These anti-Semitic beliefs and the actions that followed polarized Christians and Jews for centuries. Horrible persecutions and atrocities were done, mostly by Christians against Jews. The most horrible of all took place in recent history: the destruction of six million Jews in the Holocaust in Europe. These were not military casualties. They were civilians that were detained and killed, many of them in gas chambers. Who did this horrible thing? The Nazis. And who were the Nazis? Mostly Germans. Germany was one of the most Christian nations in the world: home of Martin Luther, the father of the Protestant Reformation. Why would a Christian nation do something so horrible? In part, it was because of the hatred that pastors and priests had long been preaching against the Jews.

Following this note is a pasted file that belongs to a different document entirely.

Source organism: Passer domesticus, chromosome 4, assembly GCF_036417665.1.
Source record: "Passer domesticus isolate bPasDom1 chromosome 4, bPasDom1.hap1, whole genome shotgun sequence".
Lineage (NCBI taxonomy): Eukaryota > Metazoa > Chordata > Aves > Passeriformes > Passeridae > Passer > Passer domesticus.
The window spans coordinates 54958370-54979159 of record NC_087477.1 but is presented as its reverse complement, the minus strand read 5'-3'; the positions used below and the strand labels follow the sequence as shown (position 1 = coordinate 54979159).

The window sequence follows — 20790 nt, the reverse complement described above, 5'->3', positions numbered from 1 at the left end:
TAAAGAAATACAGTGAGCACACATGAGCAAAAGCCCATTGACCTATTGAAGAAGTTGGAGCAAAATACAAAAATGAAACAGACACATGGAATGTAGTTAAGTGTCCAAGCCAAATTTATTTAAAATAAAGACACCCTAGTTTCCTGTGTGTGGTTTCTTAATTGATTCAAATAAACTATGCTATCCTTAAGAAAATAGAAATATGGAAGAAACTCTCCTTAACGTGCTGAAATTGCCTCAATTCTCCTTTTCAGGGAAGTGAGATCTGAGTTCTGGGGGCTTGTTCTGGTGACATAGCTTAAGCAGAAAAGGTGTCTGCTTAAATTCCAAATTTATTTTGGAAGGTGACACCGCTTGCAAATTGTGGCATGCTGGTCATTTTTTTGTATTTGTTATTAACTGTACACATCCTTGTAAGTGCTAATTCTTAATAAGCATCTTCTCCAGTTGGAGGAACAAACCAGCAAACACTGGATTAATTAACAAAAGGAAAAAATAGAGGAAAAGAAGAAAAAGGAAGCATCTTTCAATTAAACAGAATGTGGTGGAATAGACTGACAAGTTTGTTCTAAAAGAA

It’s one thing to recognize that a person or a group of people are sinners. The Bible says that all have sinned and fall short of the glory of God (Rom. 3:23). But to call for the destruction of an entire ethnic group because of the sin of their ancestors—or simply because of their ethnic identity—is something completely different. It’s a direct contradiction of the Bible, which says that each person is responsible for his own sin (Deut. 24:16, 2 Chron. 25:4, Eze. 18:20). Jesus commanded us to love our enemies (Matt. 5:44): how much more should we love the Jewish people, through whom our faith came to us (John 4:22)? The recognition of sin or error in a person or a group should inspire us to lead them into God’s grace and forgiveness, not to destroy them. Yet the church often took the opposite point of view: it counseled, or at least condoned, the destruction of the Jews.
Martin Luther himself wrote: